Thanks for cocommenting.


  4. hektorsmum

    My thought for quite a while is that the Labour Party would be better off with a YES than the NO they seek. If and god forbid that we should be stupid enough to do so, they get their heart’s desire they will wish that it had never happened. They will have to come up with the goods this time and somehow I do not think they will get the uncritical acceptance they may seek. I do not think that those who voted YES will let them off lightly as per the dreadful time during the Thatcher years. People have changed since 2007, they see there is another way forward and it does not include Westminster.
    I refuse to be gloomy, I said way back that Westminster had a lot to bother them with this Referendum, we voted yes which was overturned but the dead in 1979, we voted yes in 1997 with a second question which Tony (spit) Blair put in to scupper it, in a high turnout and very over the bar. So they recognise we are not an easy mark, they are telling us porkies and hoping we are all stupid enough to fall for it. I do not think so.

    • grumpyscottishman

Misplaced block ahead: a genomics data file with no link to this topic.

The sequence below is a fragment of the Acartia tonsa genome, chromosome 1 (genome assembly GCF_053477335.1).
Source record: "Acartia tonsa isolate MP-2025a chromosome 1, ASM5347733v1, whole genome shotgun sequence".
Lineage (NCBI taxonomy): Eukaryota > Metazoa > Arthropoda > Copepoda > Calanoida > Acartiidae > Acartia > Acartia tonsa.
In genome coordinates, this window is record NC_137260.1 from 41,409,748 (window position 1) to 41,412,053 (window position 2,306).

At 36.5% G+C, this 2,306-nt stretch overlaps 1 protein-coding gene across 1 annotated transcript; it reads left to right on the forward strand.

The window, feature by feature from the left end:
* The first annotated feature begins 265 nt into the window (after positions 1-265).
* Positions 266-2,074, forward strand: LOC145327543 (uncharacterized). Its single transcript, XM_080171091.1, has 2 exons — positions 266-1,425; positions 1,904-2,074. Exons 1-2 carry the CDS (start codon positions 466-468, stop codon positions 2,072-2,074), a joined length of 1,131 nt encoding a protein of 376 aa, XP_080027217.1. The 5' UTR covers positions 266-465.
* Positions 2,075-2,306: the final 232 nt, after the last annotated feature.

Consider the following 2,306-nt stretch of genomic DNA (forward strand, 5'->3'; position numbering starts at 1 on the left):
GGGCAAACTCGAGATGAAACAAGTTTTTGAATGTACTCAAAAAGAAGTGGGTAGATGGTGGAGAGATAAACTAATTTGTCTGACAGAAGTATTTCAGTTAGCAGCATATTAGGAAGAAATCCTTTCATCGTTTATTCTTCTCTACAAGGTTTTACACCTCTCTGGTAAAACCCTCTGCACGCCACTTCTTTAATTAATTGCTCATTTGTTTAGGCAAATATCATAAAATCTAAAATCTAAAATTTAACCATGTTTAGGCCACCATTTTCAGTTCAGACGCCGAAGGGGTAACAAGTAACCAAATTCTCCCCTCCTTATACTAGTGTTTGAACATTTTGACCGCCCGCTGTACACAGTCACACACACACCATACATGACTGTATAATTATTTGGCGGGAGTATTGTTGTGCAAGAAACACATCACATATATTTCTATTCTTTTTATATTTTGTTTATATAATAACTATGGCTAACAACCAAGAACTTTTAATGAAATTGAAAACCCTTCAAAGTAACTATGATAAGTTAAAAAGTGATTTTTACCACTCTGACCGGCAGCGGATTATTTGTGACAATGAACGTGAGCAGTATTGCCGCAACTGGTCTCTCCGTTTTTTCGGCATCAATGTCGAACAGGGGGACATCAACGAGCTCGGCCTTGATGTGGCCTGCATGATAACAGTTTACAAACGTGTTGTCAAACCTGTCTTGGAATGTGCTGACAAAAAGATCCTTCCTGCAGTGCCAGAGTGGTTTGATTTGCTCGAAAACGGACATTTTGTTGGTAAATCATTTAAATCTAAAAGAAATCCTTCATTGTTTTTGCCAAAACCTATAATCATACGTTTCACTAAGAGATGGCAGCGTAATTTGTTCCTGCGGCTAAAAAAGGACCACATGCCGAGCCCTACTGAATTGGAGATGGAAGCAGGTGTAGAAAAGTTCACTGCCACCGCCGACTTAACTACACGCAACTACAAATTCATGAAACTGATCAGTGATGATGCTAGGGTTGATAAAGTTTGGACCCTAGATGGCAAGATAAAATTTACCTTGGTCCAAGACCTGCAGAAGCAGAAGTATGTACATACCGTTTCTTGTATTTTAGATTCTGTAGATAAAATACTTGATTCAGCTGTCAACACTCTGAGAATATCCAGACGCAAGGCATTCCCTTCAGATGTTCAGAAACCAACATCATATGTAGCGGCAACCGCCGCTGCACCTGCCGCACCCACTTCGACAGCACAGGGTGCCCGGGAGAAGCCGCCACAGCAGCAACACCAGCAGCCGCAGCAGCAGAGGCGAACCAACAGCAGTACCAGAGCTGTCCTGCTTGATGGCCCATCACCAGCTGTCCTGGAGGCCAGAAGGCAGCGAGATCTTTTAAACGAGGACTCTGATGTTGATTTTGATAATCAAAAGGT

I agree they can’t come up with goods and hopefully at long last their followers will see then for what they are, Tories in red. You sometimes hear Labour members say I won’t vote snp and I always say to them if they are truly socialists then why do they not vote ssp. I’m still thinking the vote is too close to call but I hope with all my being it’s a yes.

      Thanks for commenting.


  5. bjsalba

    Scotland’s vote has very little effect on who gets into power in Westminster, so it is hard to tell how the referendum result (regardless of whether it is a YES or a NO) will affect the next UK general election.

    It seems to me that DC has inveigled Labour into a no-win situation.

    If there is a YES vote, then DC can blame the lackluster campaign of Labour and the Lib-Dems – and whilst there may (after a bit of bloodletting) be resurgent Labour and/or Lib-Dem parties in Scotland to challenge the SNP (which may or may not fall apart once their main objective is attained). it will be of no help to Labour or Lib-Dems in rUK, it might even be seen as a boost for the Tories as so many rUK voters are convinced they subsidize us and the real consequences will not be apparent until after the General Election.

    If there is a NO vote, Labour will be seen by many erstwhile supporters (especially those who were persuaded to vote YES) as Tory Lackeys and given the same treatment as the Lib-Dems – especially once Westminster starts hacking away at Holyrood’s powers (which all parties are likely to do), Labour will no longer be able to feel they own Scotland.